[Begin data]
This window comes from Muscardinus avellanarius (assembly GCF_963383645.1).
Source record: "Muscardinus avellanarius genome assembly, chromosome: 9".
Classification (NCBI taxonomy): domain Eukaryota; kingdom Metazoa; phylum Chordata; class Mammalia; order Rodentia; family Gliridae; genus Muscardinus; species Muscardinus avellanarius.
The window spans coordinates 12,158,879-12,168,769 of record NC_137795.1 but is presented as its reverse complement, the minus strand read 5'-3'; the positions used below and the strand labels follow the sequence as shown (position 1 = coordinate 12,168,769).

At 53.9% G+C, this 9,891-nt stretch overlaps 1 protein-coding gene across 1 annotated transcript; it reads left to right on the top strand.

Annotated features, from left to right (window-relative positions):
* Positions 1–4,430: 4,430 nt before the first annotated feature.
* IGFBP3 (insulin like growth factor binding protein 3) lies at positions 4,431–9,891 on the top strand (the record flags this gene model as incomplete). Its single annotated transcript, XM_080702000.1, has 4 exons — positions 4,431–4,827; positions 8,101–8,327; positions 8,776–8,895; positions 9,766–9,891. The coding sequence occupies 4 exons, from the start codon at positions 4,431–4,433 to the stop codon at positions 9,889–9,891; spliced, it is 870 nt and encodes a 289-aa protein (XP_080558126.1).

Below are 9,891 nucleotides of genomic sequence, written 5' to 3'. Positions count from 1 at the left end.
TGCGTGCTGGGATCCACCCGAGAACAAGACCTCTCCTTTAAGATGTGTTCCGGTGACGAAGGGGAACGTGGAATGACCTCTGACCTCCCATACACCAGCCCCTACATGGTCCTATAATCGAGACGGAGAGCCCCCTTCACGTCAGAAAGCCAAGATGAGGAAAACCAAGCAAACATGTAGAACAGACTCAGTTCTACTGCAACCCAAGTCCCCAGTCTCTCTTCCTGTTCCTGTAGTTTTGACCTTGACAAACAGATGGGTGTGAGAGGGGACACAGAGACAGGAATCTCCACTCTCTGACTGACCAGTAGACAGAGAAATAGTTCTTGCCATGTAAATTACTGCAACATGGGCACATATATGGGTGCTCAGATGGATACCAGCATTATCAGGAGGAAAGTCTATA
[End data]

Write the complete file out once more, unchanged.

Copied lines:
This window comes from Muscardinus avellanarius (assembly GCF_963383645.1).
Source record: "Muscardinus avellanarius genome assembly, chromosome: 9".
Classification (NCBI taxonomy): domain Eukaryota; kingdom Metazoa; phylum Chordata; class Mammalia; order Rodentia; family Gliridae; genus Muscardinus; species Muscardinus avellanarius.
The window spans coordinates 12,158,879-12,168,769 of record NC_137795.1 but is presented as its reverse complement, the minus strand read 5'-3'; the positions used below and the strand labels follow the sequence as shown (position 1 = coordinate 12,168,769).

At 53.9% G+C, this 9,891-nt stretch overlaps 1 protein-coding gene across 1 annotated transcript; it reads left to right on the top strand.

Annotated features, from left to right (window-relative positions):
* Positions 1–4,430: 4,430 nt before the first annotated feature.
* IGFBP3 (insulin like growth factor binding protein 3) lies at positions 4,431–9,891 on the top strand (the record flags this gene model as incomplete). Its single annotated transcript, XM_080702000.1, has 4 exons — positions 4,431–4,827; positions 8,101–8,327; positions 8,776–8,895; positions 9,766–9,891. The coding sequence occupies 4 exons, from the start codon at positions 4,431–4,433 to the stop codon at positions 9,889–9,891; spliced, it is 870 nt and encodes a 289-aa protein (XP_080558126.1).

Below are 9,891 nucleotides of genomic sequence, written 5' to 3'. Positions count from 1 at the left end.
TGCGTGCTGGGATCCACCCGAGAACAAGACCTCTCCTTTAAGATGTGTTCCGGTGACGAAGGGGAACGTGGAATGACCTCTGACCTCCCATACACCAGCCCCTACATGGTCCTATAATCGAGACGGAGAGCCCCCTTCACGTCAGAAAGCCAAGATGAGGAAAACCAAGCAAACATGTAGAACAGACTCAGTTCTACTGCAACCCAAGTCCCCAGTCTCTCTTCCTGTTCCTGTAGTTTTGACCTTGACAAACAGATGGGTGTGAGAGGGGACACAGAGACAGGAATCTCCACTCTCTGACTGACCAGTAGACAGAGAAATAGTTCTTGCCATGTAAATTACTGCAACATGGGCACATATATGGGTGCTCAGATGGATACCAGCATTATCAGGAGGAAAGTCTATA